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Getting Noticed: The Key Features of a Great Book by Mary Malone

Writing.ie | Resources | Getting Published | Submission Tips
mary-malone

Mary Malone

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There are many factors that make a book great, here bestselling Poolbeg author Mary Malone summarises  her tips for success. If you are nearing the submission stage, use this as a check list!

Mary will be chairing an author panel discussing editing and many of these elements, as part of the Cork World Book Festival Constant Reader Event on 23rd April 2016 (Cork City Library). The  event has been programmed by Writing.ie’s Vanessa Fox O’Loughlin and kicks off with  an agent panel with Simon Trewin of WME and Polly Nolan of The Greenhouse Literary Agency, chaired by Vanessa Fox O’Loughlin. After the author panel which includes ER Murray, Hazel Gaynor and Alana Kirk, Vanessa, Ireland’s leading literary scout, will spend the afternoon explaining what you need to do to get your book noticed, giving you the complete inside track on how the publishing industry works.

If you can’t get to Cork, book in for the International Literature Festival Dublin’s Getting Published Conference on May 28th, run in conjunction with Writing.ie, where five top agents, and a host of editors and authors will be explaining exactly how publishing works in a jam packed full day conference. Booking will open soon, but details are here – Date With An Agent submission has now closed, but there will be lots to learn on the day and the agents will be mingling during break times.

So what does you book need to attract an editor or an agent’s eye?

1. A strong opening that not only captures attention but introduces the characters. Who are the people, where are they, what are they doing and why should a reader care? Who is the protagonist? What is it about him or her that makes them the centre of the story. Hook your reader in with a strong opening chapter that starts right before the action begins.

2. A good idea. What makes this book different? Your idea needs to be intriguing and it needs to be developed so that it progresses with every chapter.

3. Pace – the story must build in pace as it leads to the climax – like climbing a hill, an exciting rush to see what’s at the top and over the other side.

4. Strong (believable) conflict – something preventing the characters from getting their goal. How do characters react to the events that unfold? The story lies in the conflict and the character’s reactions to it.

5. Real characters. Avoid stereotypes. Beware of protagonists who are too perfect and villains who are too evil. Flawed characters are much more real and interesting. Even villains have redeeming qualities. Get to know your characters intimately and they will reveal elements you didn’t know where there.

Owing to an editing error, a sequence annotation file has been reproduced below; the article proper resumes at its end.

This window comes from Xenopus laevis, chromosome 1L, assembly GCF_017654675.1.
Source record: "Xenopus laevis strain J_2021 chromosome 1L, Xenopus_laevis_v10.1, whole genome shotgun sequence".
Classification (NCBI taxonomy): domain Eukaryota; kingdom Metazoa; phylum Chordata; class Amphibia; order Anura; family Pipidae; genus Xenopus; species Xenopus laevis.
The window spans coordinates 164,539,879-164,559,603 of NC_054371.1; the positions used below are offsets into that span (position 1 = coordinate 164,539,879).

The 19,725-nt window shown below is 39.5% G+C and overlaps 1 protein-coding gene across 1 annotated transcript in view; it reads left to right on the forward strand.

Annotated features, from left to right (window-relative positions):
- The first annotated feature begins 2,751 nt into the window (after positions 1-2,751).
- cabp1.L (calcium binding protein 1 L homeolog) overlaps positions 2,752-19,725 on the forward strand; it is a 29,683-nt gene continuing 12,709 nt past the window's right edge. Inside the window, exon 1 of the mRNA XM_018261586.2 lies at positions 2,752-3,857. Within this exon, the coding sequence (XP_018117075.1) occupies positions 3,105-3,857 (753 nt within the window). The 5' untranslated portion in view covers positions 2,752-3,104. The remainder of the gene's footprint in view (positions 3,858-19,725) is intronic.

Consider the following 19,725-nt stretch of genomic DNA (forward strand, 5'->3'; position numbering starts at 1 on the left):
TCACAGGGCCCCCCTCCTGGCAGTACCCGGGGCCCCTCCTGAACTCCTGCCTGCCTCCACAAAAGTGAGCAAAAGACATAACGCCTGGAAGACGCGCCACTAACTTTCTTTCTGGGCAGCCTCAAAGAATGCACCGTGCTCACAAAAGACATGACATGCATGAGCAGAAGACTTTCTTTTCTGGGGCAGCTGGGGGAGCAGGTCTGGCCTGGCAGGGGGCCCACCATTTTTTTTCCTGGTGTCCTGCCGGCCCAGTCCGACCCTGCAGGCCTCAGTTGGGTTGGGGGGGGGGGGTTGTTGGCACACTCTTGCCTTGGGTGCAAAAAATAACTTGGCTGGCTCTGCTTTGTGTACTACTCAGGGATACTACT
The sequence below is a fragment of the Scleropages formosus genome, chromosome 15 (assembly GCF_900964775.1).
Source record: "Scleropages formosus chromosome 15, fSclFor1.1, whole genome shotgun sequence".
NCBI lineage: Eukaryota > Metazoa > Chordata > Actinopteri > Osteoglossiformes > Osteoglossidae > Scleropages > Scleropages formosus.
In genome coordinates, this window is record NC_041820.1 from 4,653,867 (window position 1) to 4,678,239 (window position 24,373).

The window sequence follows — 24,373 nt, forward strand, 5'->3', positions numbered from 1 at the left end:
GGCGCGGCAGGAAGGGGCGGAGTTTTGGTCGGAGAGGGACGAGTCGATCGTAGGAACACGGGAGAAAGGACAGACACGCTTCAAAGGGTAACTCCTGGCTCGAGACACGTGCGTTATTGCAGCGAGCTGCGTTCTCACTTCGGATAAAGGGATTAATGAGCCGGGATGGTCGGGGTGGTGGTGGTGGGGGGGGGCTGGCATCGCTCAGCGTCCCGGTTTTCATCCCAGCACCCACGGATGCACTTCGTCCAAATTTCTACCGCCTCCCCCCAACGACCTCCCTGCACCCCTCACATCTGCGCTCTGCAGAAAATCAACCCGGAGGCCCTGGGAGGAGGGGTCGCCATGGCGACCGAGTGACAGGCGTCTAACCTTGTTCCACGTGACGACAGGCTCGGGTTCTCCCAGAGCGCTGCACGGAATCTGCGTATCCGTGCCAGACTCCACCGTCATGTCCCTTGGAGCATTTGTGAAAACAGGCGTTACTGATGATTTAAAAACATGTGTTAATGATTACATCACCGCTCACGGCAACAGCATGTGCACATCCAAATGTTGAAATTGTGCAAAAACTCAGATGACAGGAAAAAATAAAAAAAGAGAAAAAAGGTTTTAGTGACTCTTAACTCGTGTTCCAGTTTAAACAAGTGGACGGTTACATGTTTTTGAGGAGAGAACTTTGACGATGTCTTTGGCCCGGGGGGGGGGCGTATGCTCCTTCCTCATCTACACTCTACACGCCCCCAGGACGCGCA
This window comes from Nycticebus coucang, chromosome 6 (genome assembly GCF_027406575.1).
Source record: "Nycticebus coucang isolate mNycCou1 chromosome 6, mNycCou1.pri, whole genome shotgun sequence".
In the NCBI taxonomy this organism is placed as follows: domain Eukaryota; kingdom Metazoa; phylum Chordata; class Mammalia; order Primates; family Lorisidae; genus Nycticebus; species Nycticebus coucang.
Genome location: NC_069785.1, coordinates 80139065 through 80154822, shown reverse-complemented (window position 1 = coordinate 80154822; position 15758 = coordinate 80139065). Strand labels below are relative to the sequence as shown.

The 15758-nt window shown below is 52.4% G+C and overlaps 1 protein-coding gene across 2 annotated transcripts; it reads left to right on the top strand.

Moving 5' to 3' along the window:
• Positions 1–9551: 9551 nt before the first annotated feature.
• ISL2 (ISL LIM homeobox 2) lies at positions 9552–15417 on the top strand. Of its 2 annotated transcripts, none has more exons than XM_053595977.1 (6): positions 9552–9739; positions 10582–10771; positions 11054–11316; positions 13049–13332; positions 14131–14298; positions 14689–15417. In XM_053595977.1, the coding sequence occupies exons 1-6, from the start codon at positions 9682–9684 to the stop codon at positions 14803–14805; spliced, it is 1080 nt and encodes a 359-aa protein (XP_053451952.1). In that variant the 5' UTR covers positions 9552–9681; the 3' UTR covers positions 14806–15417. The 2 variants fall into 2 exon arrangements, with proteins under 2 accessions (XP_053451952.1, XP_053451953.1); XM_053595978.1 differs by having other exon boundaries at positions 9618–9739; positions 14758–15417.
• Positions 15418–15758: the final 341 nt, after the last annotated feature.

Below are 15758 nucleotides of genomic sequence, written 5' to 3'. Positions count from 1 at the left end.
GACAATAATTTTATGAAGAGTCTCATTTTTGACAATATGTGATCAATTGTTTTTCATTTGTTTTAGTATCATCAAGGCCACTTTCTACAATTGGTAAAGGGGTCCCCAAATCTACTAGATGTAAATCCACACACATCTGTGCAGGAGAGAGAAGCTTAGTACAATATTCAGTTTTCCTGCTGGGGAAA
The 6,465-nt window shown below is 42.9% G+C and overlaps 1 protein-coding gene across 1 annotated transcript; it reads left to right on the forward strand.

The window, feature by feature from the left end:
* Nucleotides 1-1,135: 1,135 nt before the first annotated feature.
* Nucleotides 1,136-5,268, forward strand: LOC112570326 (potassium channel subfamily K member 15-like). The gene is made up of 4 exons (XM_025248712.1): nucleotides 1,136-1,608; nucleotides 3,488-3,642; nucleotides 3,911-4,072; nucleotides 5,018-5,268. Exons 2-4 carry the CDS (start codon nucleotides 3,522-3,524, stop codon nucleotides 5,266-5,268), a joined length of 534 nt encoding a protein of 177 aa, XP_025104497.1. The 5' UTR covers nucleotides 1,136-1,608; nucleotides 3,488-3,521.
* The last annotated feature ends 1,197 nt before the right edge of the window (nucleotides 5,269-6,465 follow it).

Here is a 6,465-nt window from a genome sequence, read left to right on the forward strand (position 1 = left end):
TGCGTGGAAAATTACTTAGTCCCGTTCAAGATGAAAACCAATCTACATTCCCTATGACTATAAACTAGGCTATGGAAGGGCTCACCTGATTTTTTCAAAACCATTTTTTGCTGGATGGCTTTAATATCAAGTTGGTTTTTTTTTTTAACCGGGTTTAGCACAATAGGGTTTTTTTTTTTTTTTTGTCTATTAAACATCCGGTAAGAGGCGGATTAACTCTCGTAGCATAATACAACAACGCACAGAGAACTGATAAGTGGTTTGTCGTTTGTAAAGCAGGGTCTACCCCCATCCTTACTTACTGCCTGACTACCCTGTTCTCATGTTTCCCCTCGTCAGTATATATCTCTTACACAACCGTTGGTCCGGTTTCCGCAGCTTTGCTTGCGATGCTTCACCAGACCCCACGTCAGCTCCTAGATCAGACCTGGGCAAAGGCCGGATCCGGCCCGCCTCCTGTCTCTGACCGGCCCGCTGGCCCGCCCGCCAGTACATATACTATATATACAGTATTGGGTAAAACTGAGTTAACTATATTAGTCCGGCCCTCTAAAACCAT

6. Voice. Develop a unique voice and style. This can take much longer than you think but is the key to any publishing deal. It might take several books for you to develop your own voice – when you stop worrying about individual words and focus on story, you know you’re there.

7.  Supporting characters are always necessary to move a story forward. But unless the postman who appears in chapter two has some real significance in the novel and will appear again later in the story, there’s no need to even give him a name. A cast of thousands will confuse the reader.

8. Writing technique, vocabularly etc. All writers owe their readers good spelling and vocabulary. Use your spell check!

9.  Emotion – Write as though you’re writing about family or best friends, the reader has to care about what’s happening. If you, the writer, are passionate about characters and story, it’ll ring true. Breathe the story, dream about it, keep it alive in your head while you’re writing. Want the best for your story, want it to live long after the final page has been read.

10. A satisfying ending – regardless of whether the characters live happily ever after or not, a satisfying ending is a must if you want a reader to recommend your book or buy your next title. The needs to be resolution of some sort.

Most important tip for writers – keep writing and don’t give up. Stay in your seat and get the words on the page. Writing is rewriting – what you produce first isn’t the finished product so don’t be disheartened, keep crafting and rewriting. Best of luck!

(c) Mary Malone

About the author

Mary Malone is the best selling author of :

and Where There’s a Will (Poolbeg). She lives in Cork husband, Pat, and sons, David and Mark. As well as being an author and freelance journalist, Mary works full time in the Central Statistics Office in Cork.

Find out more about her at www.marymalone.ie

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